Sidney, Ohio

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Sidney, Ohio
Sidney downtown, with the municipal courts in the Monumental Building.
Sidney downtown, with the municipal courts in the Monumental Building.
Location of Sidney, Ohio
Location of Sidney, Ohio
Location of Sidney in Shelby County
Location of Sidney in Shelby County
Coordinates: 40°17′03″N 84°9′20″W / 40.28417°N 84.15556°W / 40.28417; -84.15556Coordinates: 40°17′03″N 84°9′20″W / 40.28417°N 84.15556°W / 40.28417; -84.15556
CountryUnited States
 • MayorMardie Milligan
 • City ManagerAndrew Bowsher
 • Total12.10 sq mi (31.34 km2)
 • Land11.97 sq mi (31.00 km2)
 • Water0.13 sq mi (0.34 km2)
Elevation951 ft (290 m)
 • Total20,589
 • Density1,720.05/sq mi (664.10/km2)
Time zoneUTC-5 (Eastern (EST))
 • Summer (DST)UTC-4 (EDT)
ZIP codes
45365, 45367
Area code(s)937, 326
FIPS code39-72424[3]
GNIS feature ID1065321[2]

Sidney is a city in Shelby County, Ohio, located approximately 36 mi (58 km) north of Dayton and 100 mi (161 km) south of Toledo. The population was 20,421 at the time of the 2020 census. It is named after English poet Philip Sidney and is the county seat of Shelby County.[4] Many of the city's elementary schools are also named after famous writers, including Ralph Waldo Emerson, Henry Wadsworth Longfellow, and John Greenleaf Whittier. Sidney was the recipient of the 1964 All-America City Award. In 2009, it was the subject of the documentary film 45365.[5]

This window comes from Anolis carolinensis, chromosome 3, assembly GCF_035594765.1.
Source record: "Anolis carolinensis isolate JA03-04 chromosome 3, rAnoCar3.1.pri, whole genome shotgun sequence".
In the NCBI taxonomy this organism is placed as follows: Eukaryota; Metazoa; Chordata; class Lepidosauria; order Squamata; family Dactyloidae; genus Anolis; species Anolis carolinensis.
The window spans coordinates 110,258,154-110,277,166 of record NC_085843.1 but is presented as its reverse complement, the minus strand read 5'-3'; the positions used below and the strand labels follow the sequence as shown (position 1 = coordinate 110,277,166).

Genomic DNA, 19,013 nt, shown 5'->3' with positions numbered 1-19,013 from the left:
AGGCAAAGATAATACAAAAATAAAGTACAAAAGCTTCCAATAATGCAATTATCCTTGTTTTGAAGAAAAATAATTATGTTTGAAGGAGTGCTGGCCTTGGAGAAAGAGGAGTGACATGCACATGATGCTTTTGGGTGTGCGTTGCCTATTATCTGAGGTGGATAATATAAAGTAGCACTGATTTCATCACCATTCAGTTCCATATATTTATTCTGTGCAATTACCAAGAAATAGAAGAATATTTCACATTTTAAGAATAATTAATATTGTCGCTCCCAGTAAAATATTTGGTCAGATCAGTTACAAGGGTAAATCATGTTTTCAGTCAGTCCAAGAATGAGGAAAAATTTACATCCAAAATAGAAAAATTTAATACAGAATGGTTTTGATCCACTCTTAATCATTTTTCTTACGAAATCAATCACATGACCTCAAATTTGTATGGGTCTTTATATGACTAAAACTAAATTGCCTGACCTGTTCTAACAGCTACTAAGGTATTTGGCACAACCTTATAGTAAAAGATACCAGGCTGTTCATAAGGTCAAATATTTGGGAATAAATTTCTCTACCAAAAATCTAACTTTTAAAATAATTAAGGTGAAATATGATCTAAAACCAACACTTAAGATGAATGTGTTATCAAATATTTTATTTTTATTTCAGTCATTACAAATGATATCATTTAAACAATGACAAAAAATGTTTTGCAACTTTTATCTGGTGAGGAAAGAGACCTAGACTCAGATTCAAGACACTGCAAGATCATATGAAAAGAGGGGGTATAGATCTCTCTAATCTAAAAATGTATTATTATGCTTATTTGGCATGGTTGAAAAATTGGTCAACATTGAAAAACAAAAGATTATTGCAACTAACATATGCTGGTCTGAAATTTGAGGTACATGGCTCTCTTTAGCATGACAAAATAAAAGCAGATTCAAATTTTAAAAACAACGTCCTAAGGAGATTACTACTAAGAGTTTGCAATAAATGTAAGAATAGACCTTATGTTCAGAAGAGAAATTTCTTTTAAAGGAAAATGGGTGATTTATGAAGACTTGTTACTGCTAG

Shelby County courthouse.

Sidney is home to the 1881 Second Empire courthouse; the 1877 Gothic revival Monumental Building, dedicated to the county's Civil War dead; and the 1918 early-modern People's Federal Savings and Loan Association designed by influential architect Louis Sullivan, which has been designated a National Historic Landmark.

The Big Four Bridge is a local landmark that has carried rail traffic since 1924. CSX Transportation uses the rail line and bridge as part of the "NYC" division of Conrail, a direct descendant of the New York Central Railroad and Penn Central Transportation. CSX also operates the north–south rail line, which was better known in earlier years as the Baltimore and Ohio Railroad and later as the Chessie System.

Big Four Bridge

The Graceland Cemetery features monuments and memorials of large concrete angels and other structures and statues.


According to the United States Census Bureau, the city has a total area of 12.15 square miles (31.47 km2), of which 12.02 square miles (31.13 km2) is land and 0.13 square miles (0.34 km2) is water.[6]


Historical population
2021 (est.)20,421−0.8%

2010 census[edit]

As of the census[10] of 2010, there were 21,229 people, 8,344 households, and 5,577 families residing in the city. The population density was 1,766.1 inhabitants per square mile (681.9/km2). There were 9,265 housing units at an average density of 770.8 per square mile (297.6/km2). The racial makeup of the city was 90.3% White, 3.7% African American, 0.2% Native American, 1.6% Asian, 0.2% Pacific Islander, 0.8% from other races, and 3.3% from two or more races. Hispanic or Latino of any race were 2.2% of the population.

There were 8,344 households, of which 35.4% had children under the age of 18 living with them, 45.7% were married couples living together, 15.2% had a female householder with no husband present, 6.0% had a male householder with no wife present, and 33.2% were non-families. 27.6% of all households were made up of individuals, and 10.2% had someone living alone who was 65 years of age or older. The average household size was 2.51 and the average family size was 3.01.